The switching of the outputs of the power amplifier 3 is conceptually shown as two switches (43 and 44). In practice this is normally accomplished by switching off the amplifier output transistors. During the "on" period of the output burst, the basic phase locked loop circuit operates exactly as previously described, since switches 42,43 and 44 are closed. When the output burst is switched off, the switches 43 and 44 are opened, cutting off the drive voltage to the transducer 5. The transducer current quickly decays to zero, and the input signal 12 to the phase detector 13 is now absent. This would cause the phase comparator 13 to output an erroneous signal which would start to move the VCO 1 to a new frequency. However, at the point that switches 43 and 44 are opened to cut off the output, switch 42, an electronic analog gate, is also opened to block the erroneous phase detector output. Since the integrator of the lowpass or loop filter 15 now has no input, it acts as a "memory" circuit, automatically holding its last output voltage value. This keeps the VCO 1 operating at a frequency very close to the resonant point of the transducer 5, while the loop is open, so that the locking time of the phase locked loop is reduced at the start of the next burst.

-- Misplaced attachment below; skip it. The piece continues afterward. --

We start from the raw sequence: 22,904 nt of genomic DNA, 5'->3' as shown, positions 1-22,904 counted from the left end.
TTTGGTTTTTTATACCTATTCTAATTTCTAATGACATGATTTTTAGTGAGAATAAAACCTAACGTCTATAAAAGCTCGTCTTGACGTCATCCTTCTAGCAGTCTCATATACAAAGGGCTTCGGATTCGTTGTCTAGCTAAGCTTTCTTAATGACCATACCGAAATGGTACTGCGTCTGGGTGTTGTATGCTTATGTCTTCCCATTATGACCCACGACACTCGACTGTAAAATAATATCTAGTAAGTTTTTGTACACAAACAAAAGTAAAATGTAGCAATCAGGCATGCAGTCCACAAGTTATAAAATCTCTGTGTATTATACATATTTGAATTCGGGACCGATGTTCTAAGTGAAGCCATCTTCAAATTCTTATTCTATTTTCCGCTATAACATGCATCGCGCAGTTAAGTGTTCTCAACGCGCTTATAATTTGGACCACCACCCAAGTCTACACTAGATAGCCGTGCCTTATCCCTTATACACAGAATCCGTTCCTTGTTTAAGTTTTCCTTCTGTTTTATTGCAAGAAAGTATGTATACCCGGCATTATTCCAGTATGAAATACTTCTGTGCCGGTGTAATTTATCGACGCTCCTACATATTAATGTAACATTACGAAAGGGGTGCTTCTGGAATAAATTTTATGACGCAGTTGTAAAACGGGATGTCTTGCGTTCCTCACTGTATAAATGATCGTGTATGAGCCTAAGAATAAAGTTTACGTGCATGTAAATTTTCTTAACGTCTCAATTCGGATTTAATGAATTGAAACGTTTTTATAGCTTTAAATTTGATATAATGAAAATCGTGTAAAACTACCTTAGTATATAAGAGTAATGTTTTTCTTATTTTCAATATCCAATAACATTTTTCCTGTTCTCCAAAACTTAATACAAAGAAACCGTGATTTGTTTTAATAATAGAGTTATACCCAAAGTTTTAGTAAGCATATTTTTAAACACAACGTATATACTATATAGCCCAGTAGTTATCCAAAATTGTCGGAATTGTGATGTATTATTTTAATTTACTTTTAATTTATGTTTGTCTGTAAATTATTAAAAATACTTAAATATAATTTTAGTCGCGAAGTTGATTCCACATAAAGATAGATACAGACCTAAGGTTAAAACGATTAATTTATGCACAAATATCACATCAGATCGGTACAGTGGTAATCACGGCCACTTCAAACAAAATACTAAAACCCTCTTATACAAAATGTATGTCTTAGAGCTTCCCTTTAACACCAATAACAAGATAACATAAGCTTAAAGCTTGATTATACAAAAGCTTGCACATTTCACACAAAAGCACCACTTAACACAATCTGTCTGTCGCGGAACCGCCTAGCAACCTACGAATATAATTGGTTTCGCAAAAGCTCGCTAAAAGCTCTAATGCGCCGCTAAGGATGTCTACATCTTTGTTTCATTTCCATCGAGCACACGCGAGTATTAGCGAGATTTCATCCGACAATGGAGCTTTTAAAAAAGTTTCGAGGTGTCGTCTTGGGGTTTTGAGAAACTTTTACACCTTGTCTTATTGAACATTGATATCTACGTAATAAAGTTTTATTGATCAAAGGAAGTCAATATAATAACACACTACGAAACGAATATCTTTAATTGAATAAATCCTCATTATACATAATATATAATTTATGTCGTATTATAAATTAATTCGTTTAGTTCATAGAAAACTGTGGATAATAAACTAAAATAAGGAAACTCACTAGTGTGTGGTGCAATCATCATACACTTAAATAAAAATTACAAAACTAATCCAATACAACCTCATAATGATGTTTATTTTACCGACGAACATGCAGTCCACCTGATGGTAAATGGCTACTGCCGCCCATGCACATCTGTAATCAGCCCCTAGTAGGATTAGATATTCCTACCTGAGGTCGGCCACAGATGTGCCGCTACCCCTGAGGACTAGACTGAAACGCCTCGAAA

At the start of the next output burst, switches 43 and 44 are closed, supplying driving voltage to the transducer, and switch 42 closes, re-connecting the loop. Transducer current quickly builds up to a normal level, and the loop locks again almost instantly since the VCO 1 was kept at the correct frequency when the loop was open. The on/off ratio at the output is controlled by pulse width modulator 39. A burst period is selected which is short enough to ensure that the transducer 5 does not flood during the "off" period, but long enough to allow the loop to lock during snort burst; a burst period in the range of 10 ms has been found to be optimum.